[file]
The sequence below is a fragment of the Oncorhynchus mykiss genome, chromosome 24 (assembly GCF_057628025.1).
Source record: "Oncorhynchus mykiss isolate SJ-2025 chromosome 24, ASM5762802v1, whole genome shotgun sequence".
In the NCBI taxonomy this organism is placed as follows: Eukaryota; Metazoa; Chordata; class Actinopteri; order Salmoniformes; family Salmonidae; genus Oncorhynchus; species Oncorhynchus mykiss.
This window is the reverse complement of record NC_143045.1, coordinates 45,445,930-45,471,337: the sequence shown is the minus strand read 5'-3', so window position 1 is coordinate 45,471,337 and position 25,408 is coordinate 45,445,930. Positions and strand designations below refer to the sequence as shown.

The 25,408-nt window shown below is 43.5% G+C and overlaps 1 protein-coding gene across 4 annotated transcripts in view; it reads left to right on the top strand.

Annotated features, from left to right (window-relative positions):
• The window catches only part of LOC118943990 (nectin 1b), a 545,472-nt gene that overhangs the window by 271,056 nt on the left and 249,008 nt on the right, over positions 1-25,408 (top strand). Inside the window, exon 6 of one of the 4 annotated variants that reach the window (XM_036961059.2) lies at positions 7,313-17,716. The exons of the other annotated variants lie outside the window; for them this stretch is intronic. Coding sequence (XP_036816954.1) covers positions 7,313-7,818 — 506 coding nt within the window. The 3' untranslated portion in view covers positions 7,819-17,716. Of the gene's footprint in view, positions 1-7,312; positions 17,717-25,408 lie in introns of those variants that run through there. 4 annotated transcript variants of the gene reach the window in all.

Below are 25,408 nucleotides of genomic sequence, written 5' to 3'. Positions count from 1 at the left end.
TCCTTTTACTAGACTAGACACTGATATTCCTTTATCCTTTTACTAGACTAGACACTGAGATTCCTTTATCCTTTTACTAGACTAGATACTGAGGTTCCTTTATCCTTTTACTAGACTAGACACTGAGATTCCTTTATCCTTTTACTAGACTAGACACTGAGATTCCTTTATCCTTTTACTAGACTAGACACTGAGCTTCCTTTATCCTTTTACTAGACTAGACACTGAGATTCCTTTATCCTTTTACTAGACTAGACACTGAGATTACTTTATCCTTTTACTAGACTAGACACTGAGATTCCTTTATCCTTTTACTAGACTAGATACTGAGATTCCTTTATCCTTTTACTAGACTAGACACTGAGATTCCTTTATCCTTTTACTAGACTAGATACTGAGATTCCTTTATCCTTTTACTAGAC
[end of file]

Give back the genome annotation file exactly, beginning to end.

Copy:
The sequence below is a fragment of the Oncorhynchus mykiss genome, chromosome 24 (assembly GCF_057628025.1).
Source record: "Oncorhynchus mykiss isolate SJ-2025 chromosome 24, ASM5762802v1, whole genome shotgun sequence".
In the NCBI taxonomy this organism is placed as follows: Eukaryota; Metazoa; Chordata; class Actinopteri; order Salmoniformes; family Salmonidae; genus Oncorhynchus; species Oncorhynchus mykiss.
This window is the reverse complement of record NC_143045.1, coordinates 45,445,930-45,471,337: the sequence shown is the minus strand read 5'-3', so window position 1 is coordinate 45,471,337 and position 25,408 is coordinate 45,445,930. Positions and strand designations below refer to the sequence as shown.

The 25,408-nt window shown below is 43.5% G+C and overlaps 1 protein-coding gene across 4 annotated transcripts in view; it reads left to right on the top strand.

Annotated features, from left to right (window-relative positions):
• The window catches only part of LOC118943990 (nectin 1b), a 545,472-nt gene that overhangs the window by 271,056 nt on the left and 249,008 nt on the right, over positions 1-25,408 (top strand). Inside the window, exon 6 of one of the 4 annotated variants that reach the window (XM_036961059.2) lies at positions 7,313-17,716. The exons of the other annotated variants lie outside the window; for them this stretch is intronic. Coding sequence (XP_036816954.1) covers positions 7,313-7,818 — 506 coding nt within the window. The 3' untranslated portion in view covers positions 7,819-17,716. Of the gene's footprint in view, positions 1-7,312; positions 17,717-25,408 lie in introns of those variants that run through there. 4 annotated transcript variants of the gene reach the window in all.

Below are 25,408 nucleotides of genomic sequence, written 5' to 3'. Positions count from 1 at the left end.
TCCTTTTACTAGACTAGACACTGATATTCCTTTATCCTTTTACTAGACTAGACACTGAGATTCCTTTATCCTTTTACTAGACTAGATACTGAGGTTCCTTTATCCTTTTACTAGACTAGACACTGAGATTCCTTTATCCTTTTACTAGACTAGACACTGAGATTCCTTTATCCTTTTACTAGACTAGACACTGAGCTTCCTTTATCCTTTTACTAGACTAGACACTGAGATTCCTTTATCCTTTTACTAGACTAGACACTGAGATTACTTTATCCTTTTACTAGACTAGACACTGAGATTCCTTTATCCTTTTACTAGACTAGATACTGAGATTCCTTTATCCTTTTACTAGACTAGACACTGAGATTCCTTTATCCTTTTACTAGACTAGATACTGAGATTCCTTTATCCTTTTACTAGAC